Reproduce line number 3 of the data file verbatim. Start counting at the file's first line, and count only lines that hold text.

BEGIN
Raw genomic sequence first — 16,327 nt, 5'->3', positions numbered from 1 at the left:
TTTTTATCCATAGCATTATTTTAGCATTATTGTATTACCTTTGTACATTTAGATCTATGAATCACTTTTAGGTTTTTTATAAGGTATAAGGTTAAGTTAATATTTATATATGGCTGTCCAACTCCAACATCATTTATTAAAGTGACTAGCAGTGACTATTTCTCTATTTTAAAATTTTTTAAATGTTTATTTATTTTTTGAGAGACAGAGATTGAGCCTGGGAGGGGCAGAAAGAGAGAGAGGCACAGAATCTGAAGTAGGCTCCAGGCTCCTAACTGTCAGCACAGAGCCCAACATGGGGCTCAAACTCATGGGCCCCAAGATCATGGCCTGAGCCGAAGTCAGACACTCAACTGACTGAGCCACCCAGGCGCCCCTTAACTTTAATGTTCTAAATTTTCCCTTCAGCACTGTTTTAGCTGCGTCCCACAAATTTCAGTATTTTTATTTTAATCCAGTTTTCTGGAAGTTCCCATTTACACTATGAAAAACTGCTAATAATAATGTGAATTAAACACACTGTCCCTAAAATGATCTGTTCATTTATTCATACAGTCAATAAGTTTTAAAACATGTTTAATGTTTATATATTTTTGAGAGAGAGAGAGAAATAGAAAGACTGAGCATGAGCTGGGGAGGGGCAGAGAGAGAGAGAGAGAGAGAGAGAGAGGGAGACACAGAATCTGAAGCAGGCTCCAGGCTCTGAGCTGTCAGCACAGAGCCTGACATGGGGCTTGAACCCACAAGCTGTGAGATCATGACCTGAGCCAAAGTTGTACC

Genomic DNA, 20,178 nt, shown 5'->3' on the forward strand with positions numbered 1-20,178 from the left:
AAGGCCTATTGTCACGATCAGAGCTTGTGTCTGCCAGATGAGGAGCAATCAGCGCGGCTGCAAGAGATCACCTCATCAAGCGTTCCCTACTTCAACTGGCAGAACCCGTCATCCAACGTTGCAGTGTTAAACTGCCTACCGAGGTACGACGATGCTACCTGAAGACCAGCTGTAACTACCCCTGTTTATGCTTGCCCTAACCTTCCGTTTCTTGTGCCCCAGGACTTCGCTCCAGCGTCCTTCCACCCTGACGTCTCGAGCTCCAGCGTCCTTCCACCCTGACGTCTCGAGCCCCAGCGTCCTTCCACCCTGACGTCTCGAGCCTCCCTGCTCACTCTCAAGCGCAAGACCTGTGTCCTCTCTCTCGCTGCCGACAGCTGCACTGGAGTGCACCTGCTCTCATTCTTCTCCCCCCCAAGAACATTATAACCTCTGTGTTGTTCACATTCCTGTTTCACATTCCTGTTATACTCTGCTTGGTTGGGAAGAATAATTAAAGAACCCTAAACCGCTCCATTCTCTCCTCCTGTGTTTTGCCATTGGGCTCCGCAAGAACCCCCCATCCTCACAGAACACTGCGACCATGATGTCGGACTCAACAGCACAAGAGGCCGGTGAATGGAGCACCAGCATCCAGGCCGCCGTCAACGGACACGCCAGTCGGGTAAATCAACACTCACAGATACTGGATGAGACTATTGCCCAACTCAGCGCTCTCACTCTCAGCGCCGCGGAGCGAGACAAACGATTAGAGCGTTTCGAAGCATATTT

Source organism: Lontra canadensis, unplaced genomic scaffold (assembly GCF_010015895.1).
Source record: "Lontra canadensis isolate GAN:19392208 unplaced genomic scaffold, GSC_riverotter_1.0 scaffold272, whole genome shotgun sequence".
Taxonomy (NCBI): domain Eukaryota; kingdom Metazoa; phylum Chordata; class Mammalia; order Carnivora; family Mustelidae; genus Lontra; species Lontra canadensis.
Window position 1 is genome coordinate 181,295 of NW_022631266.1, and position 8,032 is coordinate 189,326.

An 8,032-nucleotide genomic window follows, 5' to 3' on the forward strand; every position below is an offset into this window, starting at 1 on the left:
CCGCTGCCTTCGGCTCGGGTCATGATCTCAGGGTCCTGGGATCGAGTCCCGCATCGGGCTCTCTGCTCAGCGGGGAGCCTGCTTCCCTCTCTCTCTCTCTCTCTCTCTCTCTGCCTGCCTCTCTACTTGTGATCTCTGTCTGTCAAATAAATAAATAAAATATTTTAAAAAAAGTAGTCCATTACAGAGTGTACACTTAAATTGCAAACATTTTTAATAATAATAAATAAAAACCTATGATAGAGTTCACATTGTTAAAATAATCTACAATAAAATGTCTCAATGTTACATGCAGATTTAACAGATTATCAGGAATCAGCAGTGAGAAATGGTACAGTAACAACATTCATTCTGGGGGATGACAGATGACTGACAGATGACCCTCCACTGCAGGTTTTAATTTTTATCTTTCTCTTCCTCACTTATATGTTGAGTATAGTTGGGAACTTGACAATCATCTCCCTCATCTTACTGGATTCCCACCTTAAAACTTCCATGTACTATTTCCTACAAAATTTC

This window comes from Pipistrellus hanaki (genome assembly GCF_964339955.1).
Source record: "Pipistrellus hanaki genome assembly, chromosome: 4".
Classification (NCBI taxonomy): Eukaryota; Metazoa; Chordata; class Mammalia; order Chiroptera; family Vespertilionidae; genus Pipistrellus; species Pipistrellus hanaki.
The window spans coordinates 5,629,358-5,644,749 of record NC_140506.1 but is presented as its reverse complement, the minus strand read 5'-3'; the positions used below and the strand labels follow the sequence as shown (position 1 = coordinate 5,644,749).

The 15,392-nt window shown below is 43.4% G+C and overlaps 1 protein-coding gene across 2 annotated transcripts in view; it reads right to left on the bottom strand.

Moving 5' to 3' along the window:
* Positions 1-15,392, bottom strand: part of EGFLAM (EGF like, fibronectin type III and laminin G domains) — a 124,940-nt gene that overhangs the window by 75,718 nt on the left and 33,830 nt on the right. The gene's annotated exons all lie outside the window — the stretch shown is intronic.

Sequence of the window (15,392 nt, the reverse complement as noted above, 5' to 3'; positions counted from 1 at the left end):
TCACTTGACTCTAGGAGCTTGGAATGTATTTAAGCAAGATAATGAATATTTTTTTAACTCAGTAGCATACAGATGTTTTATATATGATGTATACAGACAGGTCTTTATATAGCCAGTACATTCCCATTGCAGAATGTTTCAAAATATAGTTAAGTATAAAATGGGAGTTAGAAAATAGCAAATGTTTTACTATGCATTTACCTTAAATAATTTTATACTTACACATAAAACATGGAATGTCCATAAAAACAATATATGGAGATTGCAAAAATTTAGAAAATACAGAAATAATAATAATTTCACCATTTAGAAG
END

Genomic DNA, 20,178 nt, shown 5'->3' on the forward strand with positions numbered 1-20,178 from the left: